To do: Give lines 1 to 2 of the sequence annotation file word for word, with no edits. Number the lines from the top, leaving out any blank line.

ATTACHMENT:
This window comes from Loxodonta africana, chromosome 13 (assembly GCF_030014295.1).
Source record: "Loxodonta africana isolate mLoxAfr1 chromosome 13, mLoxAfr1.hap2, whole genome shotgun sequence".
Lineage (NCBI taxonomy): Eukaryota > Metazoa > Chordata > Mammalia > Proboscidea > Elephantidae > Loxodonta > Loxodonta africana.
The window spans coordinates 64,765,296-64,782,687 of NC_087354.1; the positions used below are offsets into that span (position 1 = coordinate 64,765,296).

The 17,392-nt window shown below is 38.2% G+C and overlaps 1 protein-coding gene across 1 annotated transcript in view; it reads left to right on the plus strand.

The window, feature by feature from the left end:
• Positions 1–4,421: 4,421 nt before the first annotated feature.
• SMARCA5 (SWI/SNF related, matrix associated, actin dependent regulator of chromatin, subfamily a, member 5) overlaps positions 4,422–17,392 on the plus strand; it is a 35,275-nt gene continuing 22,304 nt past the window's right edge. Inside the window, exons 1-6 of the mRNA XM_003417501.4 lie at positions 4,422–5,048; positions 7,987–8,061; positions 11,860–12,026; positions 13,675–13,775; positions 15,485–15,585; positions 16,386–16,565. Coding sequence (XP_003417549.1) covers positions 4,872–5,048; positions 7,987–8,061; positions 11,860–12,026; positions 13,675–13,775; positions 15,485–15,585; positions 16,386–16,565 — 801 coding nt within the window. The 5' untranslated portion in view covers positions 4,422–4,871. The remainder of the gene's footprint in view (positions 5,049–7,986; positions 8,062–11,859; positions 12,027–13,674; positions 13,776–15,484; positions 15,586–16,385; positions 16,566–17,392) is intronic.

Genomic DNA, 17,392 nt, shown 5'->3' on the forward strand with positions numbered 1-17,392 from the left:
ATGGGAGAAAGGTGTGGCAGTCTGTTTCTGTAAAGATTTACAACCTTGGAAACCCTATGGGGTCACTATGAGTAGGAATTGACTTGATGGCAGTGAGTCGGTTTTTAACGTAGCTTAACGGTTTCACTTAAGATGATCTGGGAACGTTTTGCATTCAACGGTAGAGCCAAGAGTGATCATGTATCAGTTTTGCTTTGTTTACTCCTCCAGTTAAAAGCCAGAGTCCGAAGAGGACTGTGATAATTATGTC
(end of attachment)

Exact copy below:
This window comes from Loxodonta africana, chromosome 13 (assembly GCF_030014295.1).
Source record: "Loxodonta africana isolate mLoxAfr1 chromosome 13, mLoxAfr1.hap2, whole genome shotgun sequence".